The problem that often arises in the context of travel and subsistence expenses is that they may not meet the wholly and exclusively test, and are hence disallowable in calculating trading profits.
Deductibility of travel costs from home to work
The travel expenses of a self-employed person between his home and place of business or base of operations are not deductible. In Newsom1, a barrister travelling between home and chambers was not allowed a deduction because his base of operations was held to be his chambers in London.
Similarly, an anaesthetist in private practice who travelled between his home, where he maintained an office, and two hospitals where he performed duties at surgical operations, was not allowed a deduction for travel expenses as the two hospitals were his 'places of business'. The FTT noted that these journeys were within the remit of well-established case law that part of the purpose of such journeys was to enable the taxpayer to live away from his work2.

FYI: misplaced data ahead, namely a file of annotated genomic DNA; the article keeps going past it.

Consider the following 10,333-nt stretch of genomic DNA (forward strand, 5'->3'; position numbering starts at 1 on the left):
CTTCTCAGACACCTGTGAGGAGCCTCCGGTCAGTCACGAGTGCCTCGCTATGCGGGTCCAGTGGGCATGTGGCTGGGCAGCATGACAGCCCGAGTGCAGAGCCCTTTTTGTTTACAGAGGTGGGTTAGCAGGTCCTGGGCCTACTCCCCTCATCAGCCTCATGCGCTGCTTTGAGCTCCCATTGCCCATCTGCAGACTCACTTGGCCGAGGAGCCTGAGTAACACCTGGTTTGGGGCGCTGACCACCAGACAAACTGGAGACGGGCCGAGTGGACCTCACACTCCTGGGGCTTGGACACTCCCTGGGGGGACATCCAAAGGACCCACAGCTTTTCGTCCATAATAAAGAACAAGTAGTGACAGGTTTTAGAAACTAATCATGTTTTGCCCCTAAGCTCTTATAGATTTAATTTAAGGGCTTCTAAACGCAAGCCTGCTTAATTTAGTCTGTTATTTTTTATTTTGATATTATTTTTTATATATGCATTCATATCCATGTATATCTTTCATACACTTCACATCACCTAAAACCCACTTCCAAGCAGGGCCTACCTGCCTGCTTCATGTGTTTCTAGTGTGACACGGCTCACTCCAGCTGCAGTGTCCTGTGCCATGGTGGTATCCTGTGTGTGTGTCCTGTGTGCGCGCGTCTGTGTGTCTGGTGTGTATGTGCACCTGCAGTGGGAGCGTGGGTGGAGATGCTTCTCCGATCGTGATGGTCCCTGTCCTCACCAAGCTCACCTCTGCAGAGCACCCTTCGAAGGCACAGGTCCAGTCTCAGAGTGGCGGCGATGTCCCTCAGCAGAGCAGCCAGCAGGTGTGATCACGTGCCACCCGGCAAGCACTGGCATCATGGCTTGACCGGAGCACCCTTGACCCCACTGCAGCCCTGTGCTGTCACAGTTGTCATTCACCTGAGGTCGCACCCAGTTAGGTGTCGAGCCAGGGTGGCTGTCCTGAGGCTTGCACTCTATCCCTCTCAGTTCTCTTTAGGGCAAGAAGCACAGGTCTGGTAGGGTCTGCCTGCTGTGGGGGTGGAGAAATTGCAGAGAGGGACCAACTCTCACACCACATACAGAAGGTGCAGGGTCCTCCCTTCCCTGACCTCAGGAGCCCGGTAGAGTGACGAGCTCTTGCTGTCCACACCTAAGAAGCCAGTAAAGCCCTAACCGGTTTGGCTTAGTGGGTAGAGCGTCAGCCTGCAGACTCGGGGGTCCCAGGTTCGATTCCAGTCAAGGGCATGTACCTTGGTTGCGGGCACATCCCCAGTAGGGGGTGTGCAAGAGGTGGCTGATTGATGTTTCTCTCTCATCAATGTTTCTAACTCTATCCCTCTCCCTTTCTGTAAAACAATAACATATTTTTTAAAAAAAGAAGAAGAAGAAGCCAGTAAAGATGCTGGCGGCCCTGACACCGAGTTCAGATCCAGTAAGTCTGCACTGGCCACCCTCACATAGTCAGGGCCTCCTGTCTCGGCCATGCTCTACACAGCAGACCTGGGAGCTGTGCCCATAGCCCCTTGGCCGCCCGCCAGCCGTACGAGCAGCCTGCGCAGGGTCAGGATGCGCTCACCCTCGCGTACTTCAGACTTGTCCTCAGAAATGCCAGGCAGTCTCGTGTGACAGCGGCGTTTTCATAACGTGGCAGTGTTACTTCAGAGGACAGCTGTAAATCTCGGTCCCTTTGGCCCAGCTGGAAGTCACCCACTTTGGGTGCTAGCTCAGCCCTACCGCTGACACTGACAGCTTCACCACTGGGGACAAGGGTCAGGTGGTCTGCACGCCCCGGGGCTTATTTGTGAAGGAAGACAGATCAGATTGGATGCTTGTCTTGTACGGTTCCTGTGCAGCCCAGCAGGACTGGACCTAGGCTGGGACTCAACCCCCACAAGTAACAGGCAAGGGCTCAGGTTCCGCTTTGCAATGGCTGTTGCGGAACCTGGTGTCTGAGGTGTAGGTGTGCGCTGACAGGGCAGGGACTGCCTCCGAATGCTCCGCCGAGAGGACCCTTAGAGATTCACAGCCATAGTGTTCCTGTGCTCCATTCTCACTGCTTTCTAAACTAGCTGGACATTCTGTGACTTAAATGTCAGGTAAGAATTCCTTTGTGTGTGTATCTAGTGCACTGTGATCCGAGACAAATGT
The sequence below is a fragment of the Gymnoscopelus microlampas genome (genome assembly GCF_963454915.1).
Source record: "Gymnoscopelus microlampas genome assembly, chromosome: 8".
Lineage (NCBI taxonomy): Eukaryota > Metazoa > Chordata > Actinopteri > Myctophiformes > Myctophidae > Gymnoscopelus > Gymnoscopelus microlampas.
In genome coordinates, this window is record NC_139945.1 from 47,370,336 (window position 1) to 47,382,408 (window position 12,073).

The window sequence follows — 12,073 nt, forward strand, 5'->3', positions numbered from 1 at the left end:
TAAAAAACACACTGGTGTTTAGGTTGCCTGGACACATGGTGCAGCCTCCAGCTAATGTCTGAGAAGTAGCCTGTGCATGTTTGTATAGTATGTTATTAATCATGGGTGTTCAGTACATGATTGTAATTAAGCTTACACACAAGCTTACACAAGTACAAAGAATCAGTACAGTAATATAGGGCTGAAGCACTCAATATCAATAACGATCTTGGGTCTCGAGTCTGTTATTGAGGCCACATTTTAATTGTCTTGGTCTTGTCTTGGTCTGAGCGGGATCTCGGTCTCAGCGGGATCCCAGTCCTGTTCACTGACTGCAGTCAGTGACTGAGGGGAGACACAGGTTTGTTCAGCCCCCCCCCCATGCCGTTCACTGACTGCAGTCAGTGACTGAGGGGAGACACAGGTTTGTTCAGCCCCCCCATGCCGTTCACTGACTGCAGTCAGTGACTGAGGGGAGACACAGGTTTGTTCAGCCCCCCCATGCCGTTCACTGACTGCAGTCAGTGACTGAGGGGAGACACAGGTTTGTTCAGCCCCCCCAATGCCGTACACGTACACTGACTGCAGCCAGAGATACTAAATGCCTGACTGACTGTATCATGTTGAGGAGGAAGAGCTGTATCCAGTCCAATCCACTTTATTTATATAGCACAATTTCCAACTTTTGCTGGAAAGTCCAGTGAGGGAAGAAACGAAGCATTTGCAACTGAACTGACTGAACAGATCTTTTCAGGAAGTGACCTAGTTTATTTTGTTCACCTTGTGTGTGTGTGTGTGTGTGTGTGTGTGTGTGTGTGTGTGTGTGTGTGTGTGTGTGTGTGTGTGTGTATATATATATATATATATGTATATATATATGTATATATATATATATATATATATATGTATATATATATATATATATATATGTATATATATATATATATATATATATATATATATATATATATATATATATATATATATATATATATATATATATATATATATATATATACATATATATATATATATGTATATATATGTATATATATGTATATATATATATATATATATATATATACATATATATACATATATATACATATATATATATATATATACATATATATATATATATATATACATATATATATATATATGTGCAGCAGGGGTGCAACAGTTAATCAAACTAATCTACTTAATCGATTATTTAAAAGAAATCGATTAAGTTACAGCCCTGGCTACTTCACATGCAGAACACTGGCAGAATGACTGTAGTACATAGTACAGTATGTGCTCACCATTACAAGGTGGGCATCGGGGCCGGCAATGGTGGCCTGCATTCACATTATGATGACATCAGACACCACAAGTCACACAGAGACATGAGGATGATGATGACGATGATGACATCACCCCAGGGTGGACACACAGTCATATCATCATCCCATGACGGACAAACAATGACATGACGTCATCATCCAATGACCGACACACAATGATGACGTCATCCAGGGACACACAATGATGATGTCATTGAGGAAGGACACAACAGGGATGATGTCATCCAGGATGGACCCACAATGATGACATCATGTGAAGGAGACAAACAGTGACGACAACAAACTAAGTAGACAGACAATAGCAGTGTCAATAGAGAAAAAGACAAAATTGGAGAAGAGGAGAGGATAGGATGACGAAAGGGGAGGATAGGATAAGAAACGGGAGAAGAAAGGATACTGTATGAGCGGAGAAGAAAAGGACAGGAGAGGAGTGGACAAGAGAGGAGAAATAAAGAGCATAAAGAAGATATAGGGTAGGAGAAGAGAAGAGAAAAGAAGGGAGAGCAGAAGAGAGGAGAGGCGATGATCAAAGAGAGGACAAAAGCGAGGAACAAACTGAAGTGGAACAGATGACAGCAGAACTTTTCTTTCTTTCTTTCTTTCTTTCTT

In Horton3, the Court of Appeal, however, held that a subcontracting bricklayer could deduct the expenditure he incurred in travelling from his house to the various sites at which he worked, his house being the 'locus in quo of the trade from which it radiated as a centre'. Moreover it was there stated that 'a circuiteer, that is, the barrister who has his home near London, but spends most of his time on the circuit' would therefore have the locus in quo